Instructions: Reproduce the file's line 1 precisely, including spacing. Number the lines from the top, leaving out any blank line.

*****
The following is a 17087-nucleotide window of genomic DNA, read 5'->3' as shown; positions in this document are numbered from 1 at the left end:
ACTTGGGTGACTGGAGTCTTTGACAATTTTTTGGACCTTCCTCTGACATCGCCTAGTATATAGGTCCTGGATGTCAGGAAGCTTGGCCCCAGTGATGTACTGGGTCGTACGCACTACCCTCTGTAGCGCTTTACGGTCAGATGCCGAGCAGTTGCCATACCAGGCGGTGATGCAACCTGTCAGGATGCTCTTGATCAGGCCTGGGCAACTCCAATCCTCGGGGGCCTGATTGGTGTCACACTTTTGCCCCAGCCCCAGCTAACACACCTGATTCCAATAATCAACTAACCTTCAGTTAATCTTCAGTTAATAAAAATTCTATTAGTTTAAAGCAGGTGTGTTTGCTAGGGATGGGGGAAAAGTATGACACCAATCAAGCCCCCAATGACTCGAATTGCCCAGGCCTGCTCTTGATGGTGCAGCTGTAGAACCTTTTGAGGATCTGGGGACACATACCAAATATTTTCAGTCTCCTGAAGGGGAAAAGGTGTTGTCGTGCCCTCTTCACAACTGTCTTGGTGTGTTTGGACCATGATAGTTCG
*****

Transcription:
The following is a 17087-nucleotide window of genomic DNA, read 5'->3' as shown; positions in this document are numbered from 1 at the left end: